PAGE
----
Query data

Let’s open Customer table. The table view has new tabs: members, policies, data dictionary, queries, etc. I am going to explore that later.  

Now, I am interested in reading the table I linked earlier in Databricks. According to description, it should be ‘SELECT * FROM saleslt_customer limit 100’. However, the Metastore database name in Databricks Metastore is “Immuta”. We have to add it as a prefix. Let’s try.

Something fails: “Reference to database and/or server name in ‘adventure-works-db.SalesLT.Customer’ is not supported in this version of SQL Server.” What? It sounds like a SQL Server driver issues… 

Interestingly, Immuta shows data health issues in its UI. Good idea to show that in one and central place right after any client faces issues.

Immuta shows dataset health

I can even run tests and look for possible fixes. 

Immuta shows dataset health notifications

Unfortunately, the issue still persists. Quick googling says that referencing full table name, like “SELECT * FROM [Database.B].[dbo].[MyTable]”, appears to be not allowed in SQL Azure. As this is only demo and I want to get things working ASAP, I decide to use my SQL statement instead of Immuta’s. I assume there is a better solution for this, bet let’s hack a bit now.

Ladies and gentlemen, we have lift off! My SQL table query goes via Immuta and I see results in Databricks! 

Immuta applies global masking policy and hides sensitive information on the fly

Hey, wait a minute! Why First Name and Last Name is replaced with a static value - REDACTED? The SQL query is proxied through the virtual Immuta table down to the Azure SQL database while enforcing the policies. Applying policies on the fly.

Create data policies

Why FirstName and LastName columns are hidden? After visiting Policy tab inside the table view, I realize there is a global policy named “Mask PII”. It picked up my schema automatically, and decided to hide these columns based on predefined patterns. 

Immuta global policies

After connecting to my Azure SQL database, Immuta posted the below notification. It makes more sense now.

Global polices are managed on the Immuta subscription level. That’s a great functionality to ensure sensitive information is not leaked by an accident. Better to hide it globally by default than be sorry later.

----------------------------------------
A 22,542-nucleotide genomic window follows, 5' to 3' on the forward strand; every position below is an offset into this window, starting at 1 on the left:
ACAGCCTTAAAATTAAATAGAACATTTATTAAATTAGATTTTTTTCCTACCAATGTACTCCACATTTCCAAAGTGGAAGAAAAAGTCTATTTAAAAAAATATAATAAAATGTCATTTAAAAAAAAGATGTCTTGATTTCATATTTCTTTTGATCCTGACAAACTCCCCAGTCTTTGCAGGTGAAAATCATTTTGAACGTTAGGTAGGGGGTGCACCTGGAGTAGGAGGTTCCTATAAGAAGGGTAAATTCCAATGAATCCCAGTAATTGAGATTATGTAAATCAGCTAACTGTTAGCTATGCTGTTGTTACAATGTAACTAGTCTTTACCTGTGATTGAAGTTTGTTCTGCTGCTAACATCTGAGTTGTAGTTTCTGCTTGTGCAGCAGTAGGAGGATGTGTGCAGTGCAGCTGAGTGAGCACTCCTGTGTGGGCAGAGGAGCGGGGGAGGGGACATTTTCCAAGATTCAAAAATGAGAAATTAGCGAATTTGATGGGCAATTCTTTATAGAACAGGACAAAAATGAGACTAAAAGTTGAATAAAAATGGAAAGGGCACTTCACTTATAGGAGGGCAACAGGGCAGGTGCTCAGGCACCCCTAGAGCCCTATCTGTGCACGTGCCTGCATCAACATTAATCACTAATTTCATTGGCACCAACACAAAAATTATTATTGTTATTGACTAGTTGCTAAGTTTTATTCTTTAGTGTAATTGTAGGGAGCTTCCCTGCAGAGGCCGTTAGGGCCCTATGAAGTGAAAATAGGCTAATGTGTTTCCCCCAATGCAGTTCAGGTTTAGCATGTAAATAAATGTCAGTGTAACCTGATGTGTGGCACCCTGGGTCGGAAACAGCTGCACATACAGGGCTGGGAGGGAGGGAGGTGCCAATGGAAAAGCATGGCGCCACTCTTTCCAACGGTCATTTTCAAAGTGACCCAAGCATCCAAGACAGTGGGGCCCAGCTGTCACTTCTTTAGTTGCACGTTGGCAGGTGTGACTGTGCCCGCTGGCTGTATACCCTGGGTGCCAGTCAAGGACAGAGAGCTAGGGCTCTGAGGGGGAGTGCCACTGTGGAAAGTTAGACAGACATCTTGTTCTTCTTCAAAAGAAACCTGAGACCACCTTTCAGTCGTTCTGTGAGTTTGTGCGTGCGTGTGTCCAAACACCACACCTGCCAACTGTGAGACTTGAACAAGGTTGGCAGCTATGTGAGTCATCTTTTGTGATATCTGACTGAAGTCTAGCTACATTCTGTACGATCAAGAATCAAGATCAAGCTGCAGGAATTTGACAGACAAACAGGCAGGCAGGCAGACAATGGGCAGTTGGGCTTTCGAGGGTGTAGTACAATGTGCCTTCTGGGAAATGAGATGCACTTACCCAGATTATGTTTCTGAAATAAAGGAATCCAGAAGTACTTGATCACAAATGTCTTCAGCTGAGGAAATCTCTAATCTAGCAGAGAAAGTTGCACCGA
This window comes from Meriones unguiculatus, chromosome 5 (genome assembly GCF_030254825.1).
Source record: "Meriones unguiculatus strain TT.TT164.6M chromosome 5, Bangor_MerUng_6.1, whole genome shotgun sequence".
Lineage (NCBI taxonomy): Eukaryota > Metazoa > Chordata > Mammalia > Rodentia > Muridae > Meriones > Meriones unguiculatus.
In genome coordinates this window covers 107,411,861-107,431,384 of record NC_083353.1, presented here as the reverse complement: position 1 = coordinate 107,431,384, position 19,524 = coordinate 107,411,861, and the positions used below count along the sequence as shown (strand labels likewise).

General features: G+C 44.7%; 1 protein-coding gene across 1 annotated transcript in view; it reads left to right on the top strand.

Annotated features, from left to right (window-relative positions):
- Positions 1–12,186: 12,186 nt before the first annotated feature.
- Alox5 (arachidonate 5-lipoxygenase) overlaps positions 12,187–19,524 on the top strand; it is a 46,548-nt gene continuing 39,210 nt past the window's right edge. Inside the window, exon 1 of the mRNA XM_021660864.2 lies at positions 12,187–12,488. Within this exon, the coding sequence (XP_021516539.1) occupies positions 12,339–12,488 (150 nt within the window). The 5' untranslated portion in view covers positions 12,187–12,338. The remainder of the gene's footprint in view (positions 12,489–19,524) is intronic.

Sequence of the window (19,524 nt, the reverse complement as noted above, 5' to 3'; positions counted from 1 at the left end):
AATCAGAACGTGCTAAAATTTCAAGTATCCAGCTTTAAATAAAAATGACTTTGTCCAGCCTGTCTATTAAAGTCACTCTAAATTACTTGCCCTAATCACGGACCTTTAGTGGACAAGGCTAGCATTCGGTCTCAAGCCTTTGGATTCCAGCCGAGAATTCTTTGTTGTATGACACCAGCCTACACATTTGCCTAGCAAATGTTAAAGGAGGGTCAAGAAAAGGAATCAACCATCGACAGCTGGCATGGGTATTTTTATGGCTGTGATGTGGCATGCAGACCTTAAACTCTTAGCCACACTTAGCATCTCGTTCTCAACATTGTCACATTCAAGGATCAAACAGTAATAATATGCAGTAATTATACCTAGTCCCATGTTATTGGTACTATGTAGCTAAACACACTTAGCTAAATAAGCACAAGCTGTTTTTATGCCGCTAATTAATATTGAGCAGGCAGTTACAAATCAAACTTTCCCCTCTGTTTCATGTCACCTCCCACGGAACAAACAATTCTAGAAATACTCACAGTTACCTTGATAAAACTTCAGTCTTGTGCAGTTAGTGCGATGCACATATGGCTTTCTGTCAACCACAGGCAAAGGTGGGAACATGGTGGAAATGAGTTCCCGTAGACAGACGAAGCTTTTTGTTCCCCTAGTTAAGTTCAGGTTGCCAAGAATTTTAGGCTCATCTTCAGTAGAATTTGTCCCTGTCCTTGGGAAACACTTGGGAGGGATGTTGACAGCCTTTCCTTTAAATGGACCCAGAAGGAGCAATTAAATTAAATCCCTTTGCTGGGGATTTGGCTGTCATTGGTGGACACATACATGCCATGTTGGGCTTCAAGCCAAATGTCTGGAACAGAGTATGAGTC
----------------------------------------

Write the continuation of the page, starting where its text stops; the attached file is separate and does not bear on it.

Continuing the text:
In addition to the global “Mask PII” policy, I want to create a custom Customer table policy. As you can see below, we have quite a few actions available:

Immuta create table policies

The policy builder has an impressive functionality. Based on user names, groups, LDAP attributes you can create foundational policies:

  • Mask values - many options like hashing, replacing with constant, regex, rounding, K-Anonymization, format preserving masking
  • Limit rows - row level security

There are as well some more advanced and interesting items, like:

  • Limit usage to purpose - to access you need to be granted purpose privileges, e.g. claim analysis, medical health analysis, credit card transactions, etc. 
  • Minimize the amount data shown (e.g. top 100 for all tables just to get familiar with the schema)
  • Make deferentially private - policies will only return results for a certain type of SQL query: aggregates, such as the COUNT and SUM functions. 

Talking about data policies, it’s worth to mention a bit about subscriber policy. It defines how table access management. 

Immuta subscriber policies

All my Azure SQL tables got “Most Restricted” access policy. As you can read in the description, tables are not even visible in search and data source owners must manually add/remove users based on rationale.

There are weaker options available. If you are a part of specific group, then all members get access to it. Another option is to ask for permission, and data owner gets notification to approve/deny access.

Or, if a dataset contains no sensitive information (like general statistics), then you can select Anyone and make it public.

More about access and row-level policies

Projects and purpose-based policies